Fred Petrossian–80,000 people in Germany’s capital have been marching in solidarity with protesters in Iran. On 22nd October, demonstrators came to Berlin from all over Europe. A statement was read at the end of this historic gathering which talked about periods of repression and state violence from the beginning of the Islamic Republic to the present. The statement also mentioned the repression and discrimination of ethnic and sexual minorities. However, incredibly, no mention was made in the statement about the persecution and suffering of religious minorities during the last 43 years.
For more than four decades, the “Islamic Republic” has deprived millions of people of their basic rights as citizens. These people belong to minorities “unrecognized” in Iran’s law, such as Bahais, converted Christians, Madanians and followers of the Yarsan religion.
In other words, these people do not exist for the Iranian State, which has turned them into “ghosts” under Iran’s religious apartheid system.
Unfortunately, the Islamic Republic has succeeded in its dehumanization of millions of Iranian citizens to such an extent that, even in the Berlin’s statement, which was written for equality, justice and freedom, not a single word addressed these people and the decades of their repression.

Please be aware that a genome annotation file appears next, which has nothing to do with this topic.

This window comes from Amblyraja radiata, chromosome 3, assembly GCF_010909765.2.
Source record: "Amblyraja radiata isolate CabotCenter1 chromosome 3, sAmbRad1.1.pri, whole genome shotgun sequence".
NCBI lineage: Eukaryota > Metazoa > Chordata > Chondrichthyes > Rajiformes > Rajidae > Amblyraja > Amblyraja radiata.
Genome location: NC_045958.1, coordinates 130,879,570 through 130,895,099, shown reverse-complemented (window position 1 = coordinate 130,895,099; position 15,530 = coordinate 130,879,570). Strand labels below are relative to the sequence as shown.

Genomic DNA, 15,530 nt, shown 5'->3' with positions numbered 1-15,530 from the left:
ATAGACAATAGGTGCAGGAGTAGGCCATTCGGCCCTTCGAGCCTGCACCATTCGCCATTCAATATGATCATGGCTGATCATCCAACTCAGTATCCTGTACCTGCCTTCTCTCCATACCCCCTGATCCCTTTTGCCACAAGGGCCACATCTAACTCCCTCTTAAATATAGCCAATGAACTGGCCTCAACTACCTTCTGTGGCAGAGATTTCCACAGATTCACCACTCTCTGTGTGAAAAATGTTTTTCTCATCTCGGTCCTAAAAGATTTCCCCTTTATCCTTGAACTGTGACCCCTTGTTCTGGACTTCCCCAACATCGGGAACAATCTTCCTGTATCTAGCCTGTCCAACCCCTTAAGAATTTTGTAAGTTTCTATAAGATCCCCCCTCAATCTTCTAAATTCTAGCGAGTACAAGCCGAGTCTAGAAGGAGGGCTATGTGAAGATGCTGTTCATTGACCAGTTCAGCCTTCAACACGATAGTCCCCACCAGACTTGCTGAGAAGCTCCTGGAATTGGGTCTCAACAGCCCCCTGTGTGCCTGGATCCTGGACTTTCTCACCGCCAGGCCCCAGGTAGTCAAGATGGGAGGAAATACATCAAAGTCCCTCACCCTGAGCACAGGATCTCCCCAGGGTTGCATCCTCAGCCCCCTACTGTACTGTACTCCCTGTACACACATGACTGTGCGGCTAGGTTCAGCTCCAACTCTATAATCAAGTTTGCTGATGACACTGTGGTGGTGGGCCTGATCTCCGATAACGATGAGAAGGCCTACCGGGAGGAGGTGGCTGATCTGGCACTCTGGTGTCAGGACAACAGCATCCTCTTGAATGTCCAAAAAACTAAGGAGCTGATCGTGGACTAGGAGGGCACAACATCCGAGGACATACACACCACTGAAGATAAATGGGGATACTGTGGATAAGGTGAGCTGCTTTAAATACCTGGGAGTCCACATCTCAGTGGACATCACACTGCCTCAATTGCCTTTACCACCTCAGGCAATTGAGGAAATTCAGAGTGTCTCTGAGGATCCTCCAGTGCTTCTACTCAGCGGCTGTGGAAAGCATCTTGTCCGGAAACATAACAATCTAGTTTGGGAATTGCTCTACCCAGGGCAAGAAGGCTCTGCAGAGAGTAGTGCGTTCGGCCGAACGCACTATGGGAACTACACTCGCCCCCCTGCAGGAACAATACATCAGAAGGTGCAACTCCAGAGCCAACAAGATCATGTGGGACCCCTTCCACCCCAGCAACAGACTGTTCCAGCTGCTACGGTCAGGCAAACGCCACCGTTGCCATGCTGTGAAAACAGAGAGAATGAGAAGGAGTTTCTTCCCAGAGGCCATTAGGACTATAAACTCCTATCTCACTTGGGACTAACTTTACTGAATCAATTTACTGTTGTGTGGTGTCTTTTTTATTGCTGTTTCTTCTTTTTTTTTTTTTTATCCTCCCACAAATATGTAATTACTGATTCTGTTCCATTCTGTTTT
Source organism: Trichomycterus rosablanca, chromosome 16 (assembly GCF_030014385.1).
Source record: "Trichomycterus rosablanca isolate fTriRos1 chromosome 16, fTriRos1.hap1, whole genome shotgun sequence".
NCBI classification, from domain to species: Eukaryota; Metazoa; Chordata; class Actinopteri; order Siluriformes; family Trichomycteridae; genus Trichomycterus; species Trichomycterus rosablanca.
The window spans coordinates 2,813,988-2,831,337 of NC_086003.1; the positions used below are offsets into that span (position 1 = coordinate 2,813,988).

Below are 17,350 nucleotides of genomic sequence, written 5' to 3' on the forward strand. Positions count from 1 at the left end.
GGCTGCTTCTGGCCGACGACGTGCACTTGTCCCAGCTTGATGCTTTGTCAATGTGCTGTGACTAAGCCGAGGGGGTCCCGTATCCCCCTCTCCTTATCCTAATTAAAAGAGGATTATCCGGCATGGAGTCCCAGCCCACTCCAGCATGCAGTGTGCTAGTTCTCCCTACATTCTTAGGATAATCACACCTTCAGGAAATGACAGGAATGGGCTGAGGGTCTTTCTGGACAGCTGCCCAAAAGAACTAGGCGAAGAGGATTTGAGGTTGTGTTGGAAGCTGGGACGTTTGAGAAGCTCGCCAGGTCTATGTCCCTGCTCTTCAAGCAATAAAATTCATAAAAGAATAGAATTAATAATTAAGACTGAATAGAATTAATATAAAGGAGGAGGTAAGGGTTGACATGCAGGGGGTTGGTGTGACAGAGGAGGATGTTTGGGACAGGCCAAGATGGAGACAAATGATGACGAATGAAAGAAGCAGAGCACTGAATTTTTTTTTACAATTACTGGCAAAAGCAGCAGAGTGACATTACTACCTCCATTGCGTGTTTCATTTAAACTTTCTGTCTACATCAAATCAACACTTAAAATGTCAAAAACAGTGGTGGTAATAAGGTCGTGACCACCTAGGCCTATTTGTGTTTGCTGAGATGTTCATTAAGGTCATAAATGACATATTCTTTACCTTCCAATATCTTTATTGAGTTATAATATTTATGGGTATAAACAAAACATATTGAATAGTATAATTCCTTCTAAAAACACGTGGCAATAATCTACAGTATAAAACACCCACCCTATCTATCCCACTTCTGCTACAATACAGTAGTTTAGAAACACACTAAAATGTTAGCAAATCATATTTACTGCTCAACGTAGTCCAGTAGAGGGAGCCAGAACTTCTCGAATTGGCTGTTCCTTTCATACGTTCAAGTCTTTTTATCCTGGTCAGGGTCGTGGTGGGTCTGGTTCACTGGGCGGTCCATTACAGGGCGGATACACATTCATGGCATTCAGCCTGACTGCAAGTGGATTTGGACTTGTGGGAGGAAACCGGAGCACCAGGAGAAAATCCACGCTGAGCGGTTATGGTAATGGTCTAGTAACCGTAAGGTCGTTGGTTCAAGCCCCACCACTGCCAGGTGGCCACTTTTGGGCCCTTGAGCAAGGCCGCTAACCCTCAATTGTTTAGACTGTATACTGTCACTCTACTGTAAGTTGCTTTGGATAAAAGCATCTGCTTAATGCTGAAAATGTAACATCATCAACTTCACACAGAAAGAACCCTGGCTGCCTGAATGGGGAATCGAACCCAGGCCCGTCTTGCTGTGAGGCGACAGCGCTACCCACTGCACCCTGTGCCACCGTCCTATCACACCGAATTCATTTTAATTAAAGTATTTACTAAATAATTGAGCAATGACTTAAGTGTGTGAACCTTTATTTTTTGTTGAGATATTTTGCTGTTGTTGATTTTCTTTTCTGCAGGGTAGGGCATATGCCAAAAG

In addition to these “undesirable minorities” in the eyes of Iran’s Islamists, there are so-called “recognized minorities” in the Constitution: Jews, Zoroastrians and Christians (Armenians and Assyrians). All of these citizens have also been deprived of many ordinary citizens’ rights, from employment to testifying in court or sharing in inheritance.
Dervishes, who are Shiites of twelve imams, and Sunnis, have also been discriminated against and oppressed because of their religious beliefs.
Many people from these oppressed religious communities have refused to surrender to the government and have gone to prison to preserve their identity. Many have even lost their lives and property. The murder and execution of two hundred Baha’is since the beginning of the revolution, including Mona Mahmoudnejad, a 17-year-old student, the beheading of the Anglican priest Arastoo Sayyah in the first days of the revolution, and the continued suppression of Dervishes and followers of the Yarsan faith, are only a few examples of this physical and structural violence.
Despite four decades of repression and discrimination, these minorities have resisted and have not submitted to the will of the Iranian Islamic rulers.
With the beginning of the protests, we see many people who belong to the religious minorities, like other Iranian citizens, protesting and struggling for freedom and justice.
The Consultative Assembly of Civil Activists of the Yarsan Community supported the protests by publishing a statement, and Iranian Christians, at least seven of whose leaders were killed by the Iranian State, have been active in the protests in different countries.
It seems that the discrimination against religious minorities persists in the middle of a historic demonstration for freedom and justice.